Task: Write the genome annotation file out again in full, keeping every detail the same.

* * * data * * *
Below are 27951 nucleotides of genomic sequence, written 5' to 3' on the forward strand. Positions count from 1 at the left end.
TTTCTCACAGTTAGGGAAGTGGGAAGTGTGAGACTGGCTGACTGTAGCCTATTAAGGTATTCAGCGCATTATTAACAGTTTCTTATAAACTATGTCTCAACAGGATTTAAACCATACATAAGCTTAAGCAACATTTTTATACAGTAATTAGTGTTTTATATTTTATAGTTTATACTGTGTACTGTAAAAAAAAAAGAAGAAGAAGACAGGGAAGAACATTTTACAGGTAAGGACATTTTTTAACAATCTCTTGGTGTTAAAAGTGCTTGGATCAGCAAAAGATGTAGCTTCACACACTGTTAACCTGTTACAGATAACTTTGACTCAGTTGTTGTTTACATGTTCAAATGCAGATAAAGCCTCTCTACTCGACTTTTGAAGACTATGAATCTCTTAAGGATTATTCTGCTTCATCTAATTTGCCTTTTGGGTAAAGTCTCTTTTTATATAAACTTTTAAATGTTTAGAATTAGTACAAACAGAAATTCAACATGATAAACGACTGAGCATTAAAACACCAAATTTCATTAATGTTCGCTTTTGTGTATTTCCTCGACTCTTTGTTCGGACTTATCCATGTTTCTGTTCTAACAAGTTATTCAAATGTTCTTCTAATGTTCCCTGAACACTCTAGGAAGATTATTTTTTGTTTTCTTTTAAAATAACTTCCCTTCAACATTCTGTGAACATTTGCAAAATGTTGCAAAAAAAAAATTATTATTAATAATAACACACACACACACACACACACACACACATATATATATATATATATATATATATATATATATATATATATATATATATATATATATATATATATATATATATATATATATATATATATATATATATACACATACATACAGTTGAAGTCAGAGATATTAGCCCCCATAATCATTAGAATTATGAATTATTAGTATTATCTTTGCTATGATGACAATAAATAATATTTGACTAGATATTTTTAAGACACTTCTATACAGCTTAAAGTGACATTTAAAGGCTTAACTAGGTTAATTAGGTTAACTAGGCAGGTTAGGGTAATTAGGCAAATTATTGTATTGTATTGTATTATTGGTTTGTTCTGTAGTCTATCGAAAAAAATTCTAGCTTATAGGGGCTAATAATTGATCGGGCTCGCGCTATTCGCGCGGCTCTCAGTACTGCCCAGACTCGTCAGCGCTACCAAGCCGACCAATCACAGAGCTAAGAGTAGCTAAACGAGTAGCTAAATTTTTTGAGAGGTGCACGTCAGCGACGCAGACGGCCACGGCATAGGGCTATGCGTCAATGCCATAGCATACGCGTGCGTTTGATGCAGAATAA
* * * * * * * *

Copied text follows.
Below are 27951 nucleotides of genomic sequence, written 5' to 3' on the forward strand. Positions count from 1 at the left end.
TTTCTCACAGTTAGGGAAGTGGGAAGTGTGAGACTGGCTGACTGTAGCCTATTAAGGTATTCAGCGCATTATTAACAGTTTCTTATAAACTATGTCTCAACAGGATTTAAACCATACATAAGCTTAAGCAACATTTTTATACAGTAATTAGTGTTTTATATTTTATAGTTTATACTGTGTACTGTAAAAAAAAAAGAAGAAGAAGACAGGGAAGAACATTTTACAGGTAAGGACATTTTTTAACAATCTCTTGGTGTTAAAAGTGCTTGGATCAGCAAAAGATGTAGCTTCACACACTGTTAACCTGTTACAGATAACTTTGACTCAGTTGTTGTTTACATGTTCAAATGCAGATAAAGCCTCTCTACTCGACTTTTGAAGACTATGAATCTCTTAAGGATTATTCTGCTTCATCTAATTTGCCTTTTGGGTAAAGTCTCTTTTTATATAAACTTTTAAATGTTTAGAATTAGTACAAACAGAAATTCAACATGATAAACGACTGAGCATTAAAACACCAAATTTCATTAATGTTCGCTTTTGTGTATTTCCTCGACTCTTTGTTCGGACTTATCCATGTTTCTGTTCTAACAAGTTATTCAAATGTTCTTCTAATGTTCCCTGAACACTCTAGGAAGATTATTTTTTGTTTTCTTTTAAAATAACTTCCCTTCAACATTCTGTGAACATTTGCAAAATGTTGCAAAAAAAAAATTATTATTAATAATAACACACACACACACACACACACACACACATATATATATATATATATATATATATATATATATATATATATATATATATATATATATATATATATATATATATATATATATATATATATATATATATACACATACATACAGTTGAAGTCAGAGATATTAGCCCCCATAATCATTAGAATTATGAATTATTAGTATTATCTTTGCTATGATGACAATAAATAATATTTGACTAGATATTTTTAAGACACTTCTATACAGCTTAAAGTGACATTTAAAGGCTTAACTAGGTTAATTAGGTTAACTAGGCAGGTTAGGGTAATTAGGCAAATTATTGTATTGTATTGTATTATTGGTTTGTTCTGTAGTCTATCGAAAAAAATTCTAGCTTATAGGGGCTAATAATTGATCGGGCTCGCGCTATTCGCGCGGCTCTCAGTACTGCCCAGACTCGTCAGCGCTACCAAGCCGACCAATCACAGAGCTAAGAGTAGCTAAACGAGTAGCTAAATTTTTTGAGAGGTGCACGTCAGCGACGCAGACGGCCACGGCATAGGGCTATGCGTCAATGCCATAGCATACGCGTGCGTTTGATGCAGAATAA